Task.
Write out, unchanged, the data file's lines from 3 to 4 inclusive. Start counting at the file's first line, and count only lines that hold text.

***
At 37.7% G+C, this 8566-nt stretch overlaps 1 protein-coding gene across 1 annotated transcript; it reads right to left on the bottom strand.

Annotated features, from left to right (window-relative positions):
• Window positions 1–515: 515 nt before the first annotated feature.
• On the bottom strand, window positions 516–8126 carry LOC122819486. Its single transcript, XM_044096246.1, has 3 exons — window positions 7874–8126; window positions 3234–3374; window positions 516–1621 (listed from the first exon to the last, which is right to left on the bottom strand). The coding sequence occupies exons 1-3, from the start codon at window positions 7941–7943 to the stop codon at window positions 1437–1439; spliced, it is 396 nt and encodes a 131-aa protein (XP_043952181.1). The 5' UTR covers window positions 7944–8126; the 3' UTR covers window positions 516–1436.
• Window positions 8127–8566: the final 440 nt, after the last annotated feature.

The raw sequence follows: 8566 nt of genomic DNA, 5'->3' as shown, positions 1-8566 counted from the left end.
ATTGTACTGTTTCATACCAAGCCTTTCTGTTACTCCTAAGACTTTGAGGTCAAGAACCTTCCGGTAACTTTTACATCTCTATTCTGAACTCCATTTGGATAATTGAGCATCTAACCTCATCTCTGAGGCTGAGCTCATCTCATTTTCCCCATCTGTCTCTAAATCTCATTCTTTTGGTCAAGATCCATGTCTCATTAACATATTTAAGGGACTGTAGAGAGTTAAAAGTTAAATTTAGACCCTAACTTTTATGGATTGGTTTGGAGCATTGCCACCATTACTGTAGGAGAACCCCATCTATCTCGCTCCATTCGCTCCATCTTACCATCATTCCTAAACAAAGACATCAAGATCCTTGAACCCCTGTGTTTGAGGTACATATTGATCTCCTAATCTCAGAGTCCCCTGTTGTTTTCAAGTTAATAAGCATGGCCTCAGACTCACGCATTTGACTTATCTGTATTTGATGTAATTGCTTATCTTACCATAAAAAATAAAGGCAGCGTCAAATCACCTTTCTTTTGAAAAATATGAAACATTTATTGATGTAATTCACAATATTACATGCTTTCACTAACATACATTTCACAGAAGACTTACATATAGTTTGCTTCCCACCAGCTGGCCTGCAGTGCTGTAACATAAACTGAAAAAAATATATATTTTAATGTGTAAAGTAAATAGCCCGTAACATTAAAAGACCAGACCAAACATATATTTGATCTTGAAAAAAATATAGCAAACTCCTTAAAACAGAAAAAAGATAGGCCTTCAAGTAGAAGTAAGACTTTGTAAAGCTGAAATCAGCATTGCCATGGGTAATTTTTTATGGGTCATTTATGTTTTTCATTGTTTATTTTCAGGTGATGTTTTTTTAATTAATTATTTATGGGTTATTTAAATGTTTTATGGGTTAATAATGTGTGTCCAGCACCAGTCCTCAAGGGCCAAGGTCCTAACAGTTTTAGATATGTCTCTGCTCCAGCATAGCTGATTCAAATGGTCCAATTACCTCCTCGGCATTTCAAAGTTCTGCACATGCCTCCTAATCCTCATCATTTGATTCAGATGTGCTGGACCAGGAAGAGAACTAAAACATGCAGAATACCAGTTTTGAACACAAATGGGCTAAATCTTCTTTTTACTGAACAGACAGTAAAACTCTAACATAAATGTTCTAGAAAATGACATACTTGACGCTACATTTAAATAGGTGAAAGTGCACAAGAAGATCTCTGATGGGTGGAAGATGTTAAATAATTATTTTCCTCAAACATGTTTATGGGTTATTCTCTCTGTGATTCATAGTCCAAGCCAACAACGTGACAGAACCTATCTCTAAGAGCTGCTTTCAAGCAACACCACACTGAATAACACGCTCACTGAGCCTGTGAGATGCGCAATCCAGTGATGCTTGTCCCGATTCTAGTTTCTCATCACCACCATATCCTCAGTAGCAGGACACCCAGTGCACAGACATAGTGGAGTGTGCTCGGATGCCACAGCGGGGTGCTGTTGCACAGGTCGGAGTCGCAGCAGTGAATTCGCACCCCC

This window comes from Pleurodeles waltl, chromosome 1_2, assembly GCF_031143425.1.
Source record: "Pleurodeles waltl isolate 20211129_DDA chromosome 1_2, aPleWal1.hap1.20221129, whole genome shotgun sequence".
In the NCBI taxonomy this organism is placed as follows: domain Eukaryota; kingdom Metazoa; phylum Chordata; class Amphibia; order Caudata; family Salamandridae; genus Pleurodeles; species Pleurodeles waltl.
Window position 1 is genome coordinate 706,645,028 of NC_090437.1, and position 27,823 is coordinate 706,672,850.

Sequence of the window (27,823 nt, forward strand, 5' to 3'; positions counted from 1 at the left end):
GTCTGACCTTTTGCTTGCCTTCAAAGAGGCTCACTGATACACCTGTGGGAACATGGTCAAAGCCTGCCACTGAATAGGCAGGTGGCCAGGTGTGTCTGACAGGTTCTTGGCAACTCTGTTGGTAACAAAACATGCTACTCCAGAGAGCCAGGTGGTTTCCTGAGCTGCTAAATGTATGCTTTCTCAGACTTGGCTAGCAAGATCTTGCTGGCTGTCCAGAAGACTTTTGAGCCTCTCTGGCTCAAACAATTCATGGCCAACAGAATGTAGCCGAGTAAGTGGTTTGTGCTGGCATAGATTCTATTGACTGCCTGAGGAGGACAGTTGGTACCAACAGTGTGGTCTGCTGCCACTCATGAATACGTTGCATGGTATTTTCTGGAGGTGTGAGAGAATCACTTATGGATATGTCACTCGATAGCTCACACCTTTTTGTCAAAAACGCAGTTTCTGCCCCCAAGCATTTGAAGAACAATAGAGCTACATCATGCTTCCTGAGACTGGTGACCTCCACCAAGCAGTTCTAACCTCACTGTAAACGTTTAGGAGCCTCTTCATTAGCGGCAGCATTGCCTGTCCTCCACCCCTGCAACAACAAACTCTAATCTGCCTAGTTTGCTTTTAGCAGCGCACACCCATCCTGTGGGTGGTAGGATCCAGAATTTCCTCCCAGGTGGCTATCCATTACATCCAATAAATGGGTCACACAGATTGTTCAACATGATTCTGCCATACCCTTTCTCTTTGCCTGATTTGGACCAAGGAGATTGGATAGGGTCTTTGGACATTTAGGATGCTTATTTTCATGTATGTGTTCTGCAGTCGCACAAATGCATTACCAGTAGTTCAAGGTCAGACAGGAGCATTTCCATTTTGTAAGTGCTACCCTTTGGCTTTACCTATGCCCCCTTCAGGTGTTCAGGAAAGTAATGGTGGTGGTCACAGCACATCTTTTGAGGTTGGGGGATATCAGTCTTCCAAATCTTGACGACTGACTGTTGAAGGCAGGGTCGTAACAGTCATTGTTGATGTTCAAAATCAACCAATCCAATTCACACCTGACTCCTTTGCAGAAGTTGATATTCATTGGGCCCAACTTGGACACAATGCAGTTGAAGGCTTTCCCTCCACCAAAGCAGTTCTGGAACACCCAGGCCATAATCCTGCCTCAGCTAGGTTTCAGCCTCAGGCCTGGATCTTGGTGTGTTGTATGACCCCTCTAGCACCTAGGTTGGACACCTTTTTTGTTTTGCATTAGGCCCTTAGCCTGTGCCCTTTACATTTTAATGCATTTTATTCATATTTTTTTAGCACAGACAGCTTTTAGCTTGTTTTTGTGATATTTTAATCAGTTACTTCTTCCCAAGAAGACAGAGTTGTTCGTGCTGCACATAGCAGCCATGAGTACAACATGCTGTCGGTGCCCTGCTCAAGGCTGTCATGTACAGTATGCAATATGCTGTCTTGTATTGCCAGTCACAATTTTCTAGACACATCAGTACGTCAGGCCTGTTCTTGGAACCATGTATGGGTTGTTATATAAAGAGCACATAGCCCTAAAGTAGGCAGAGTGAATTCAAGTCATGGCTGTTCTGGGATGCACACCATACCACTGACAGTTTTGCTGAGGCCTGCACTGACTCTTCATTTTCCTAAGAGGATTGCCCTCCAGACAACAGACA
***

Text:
• Window positions 1–515: 515 nt before the first annotated feature.
• On the bottom strand, window positions 516–8126 carry LOC122819486. Its single transcript, XM_044096246.1, has 3 exons — window positions 7874–8126; window positions 3234–3374; window positions 516–1621 (listed from the first exon to the last, which is right to left on the bottom strand). The coding sequence occupies exons 1-3, from the start codon at window positions 7941–7943 to the stop codon at window positions 1437–1439; spliced, it is 396 nt and encodes a 131-aa protein (XP_043952181.1). The 5' UTR covers window positions 7944–8126; the 3' UTR covers window positions 516–1436.